The UCL student paper reports on Saturday’s exciting events.
The event, held as part of Hamza Tzortzis ‘Islamic Awareness Tour’, featured the public speaker Tzortzis debating against cosmologist and professor of Physics, Lawrence Krauss on the topic of ‘Islam or Atheism: Which Makes More Sense?’ However, attendees soon began to question the organisation of the event when an email sent by the Islamic Education and Research Academy (IERA) and the organisers of the event, informed attendees that seating allocation would be decided by “when the ticket was booked and gender”. However, when concerned students contacted UCL, they were assured by Fiona McClement, the university’s Equalities and Diversities Adviser, that all attendees were “free to sit wherever they feel comfortable”, and that this had been made clear to IERA.
And yet when the time came, this turned out not to be the case. Separate entrances, and seating separated into men’s, women’s, and a “mixed” area for couples…
…which is not what Fiona McClement told Chris Moos.
We have been in contact with the event organisers and made it clear that UCL will not permit enforced gender segregated seating. All attendees are free to sit wherever they feel comfortable. If some female and male attendees choose to sit in separate areas, that is of course fine, however it is expected that there will be a large mixed area where anyone can sit.
A large mixed area where anyone can sit. Not couples; anyone. (But, as I pointed out at the time, the first two items aren’t entirely compatible. If “wherever they feel comfortable” for some people means “where there are no women/men” then all attendees are not free to sit wherever they feel comfortable. The two hopes can’t be combined in one space. A choice has to be made. Fiona McClement unfortunately punted the choice.)
Back to the student paper.
Christopher Roche, who had taken a seat in the same aisle as female attendees, said that he was “immediately instructed by security to exit the theatre”. He was then told that the seating policy had been given to IERA by UCL, an issue which was raised after Dr Aisha Rahman, who identified herself as a member of UCL’s Chemistry Department, suggested that the university had agreed to the segregation. After asking to return to his seat, Mr Roche was told that security would remove him from the premises for “refusing to comply with the gender segregation”. The organisers’ security staff then attempted to physically remove both Mr Roche and his friend, Adam Barnett, from the theatre, before Professor Krauss threatened to leave if the two men were removed. The organisers allowed Mr Roche and Mr Barnett to sit near the women’s section at the back of the room following the Professor’s intervention, who himself stated that he had been told in advance that there would be no segregation.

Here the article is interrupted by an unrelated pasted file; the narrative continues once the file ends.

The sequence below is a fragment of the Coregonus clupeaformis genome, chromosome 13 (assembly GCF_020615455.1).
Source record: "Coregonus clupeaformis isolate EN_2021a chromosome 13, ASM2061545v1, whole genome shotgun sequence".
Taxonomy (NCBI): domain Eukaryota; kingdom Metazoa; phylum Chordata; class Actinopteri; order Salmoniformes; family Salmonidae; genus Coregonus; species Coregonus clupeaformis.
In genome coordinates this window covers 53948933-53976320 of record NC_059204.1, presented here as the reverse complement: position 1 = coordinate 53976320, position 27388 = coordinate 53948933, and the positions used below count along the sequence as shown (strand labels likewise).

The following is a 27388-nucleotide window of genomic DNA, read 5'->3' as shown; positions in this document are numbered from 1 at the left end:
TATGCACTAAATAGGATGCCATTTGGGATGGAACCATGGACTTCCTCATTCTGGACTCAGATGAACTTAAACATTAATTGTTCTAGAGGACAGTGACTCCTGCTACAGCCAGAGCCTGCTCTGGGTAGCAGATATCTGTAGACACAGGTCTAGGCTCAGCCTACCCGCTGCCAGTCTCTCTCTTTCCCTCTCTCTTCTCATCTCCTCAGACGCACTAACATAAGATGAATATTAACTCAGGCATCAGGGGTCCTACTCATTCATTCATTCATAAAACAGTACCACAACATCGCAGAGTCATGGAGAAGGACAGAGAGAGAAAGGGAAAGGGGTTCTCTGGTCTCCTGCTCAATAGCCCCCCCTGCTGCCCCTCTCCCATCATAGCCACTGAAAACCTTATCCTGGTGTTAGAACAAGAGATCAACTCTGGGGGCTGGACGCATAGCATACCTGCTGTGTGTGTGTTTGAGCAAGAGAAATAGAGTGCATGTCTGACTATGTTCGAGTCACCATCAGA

But apparently “Dr Aisha Rahman” isn’t Dr Aisha Rahman but grad student Aisha Rahman.
Mr Barnett described the situation as “a scandal”, stating that “for a London university to allow forced segregation by sex in 2013 is disgraceful”. His belief that the segregation was a violation of UCL policy was also held by Chris Moos, president of LSE’s Atheist, Secular and Humanist Society who had made enquiries to UCL about the nature of the seating before the event. Mr Moos stated that many students were “shocked” to see that although concerns as to the seating arrangements had been raised with UCL beforehand, the organisers still created “a threatening and divisive atmosphere that was not inclusive to all attendees”.
A little bit of Talibanism in our own dear Bloomsbury.
UCL’s Provost, Malcolm Grant, released a statement addressing the event, stating that IERA’s intention to segregate the audience was “directly contrary to UCL policy”, and that it had been made clear that the event would be cancelled if the organisers attempted to enforce any such segregation. Professor Grant then went on to say IERA’s intentions were “contrary to UCL’s ethos”, and that any further events involving them on UCL’s premises would not be allowed.
Closing his statement by reiterating UCL’s policy of equality, Professor Grant maintains that segregation should not have been enforced, and that this kind of behaviour was not acceptable at UCL which prides itself on its equality.
Good. All other UK universities please note.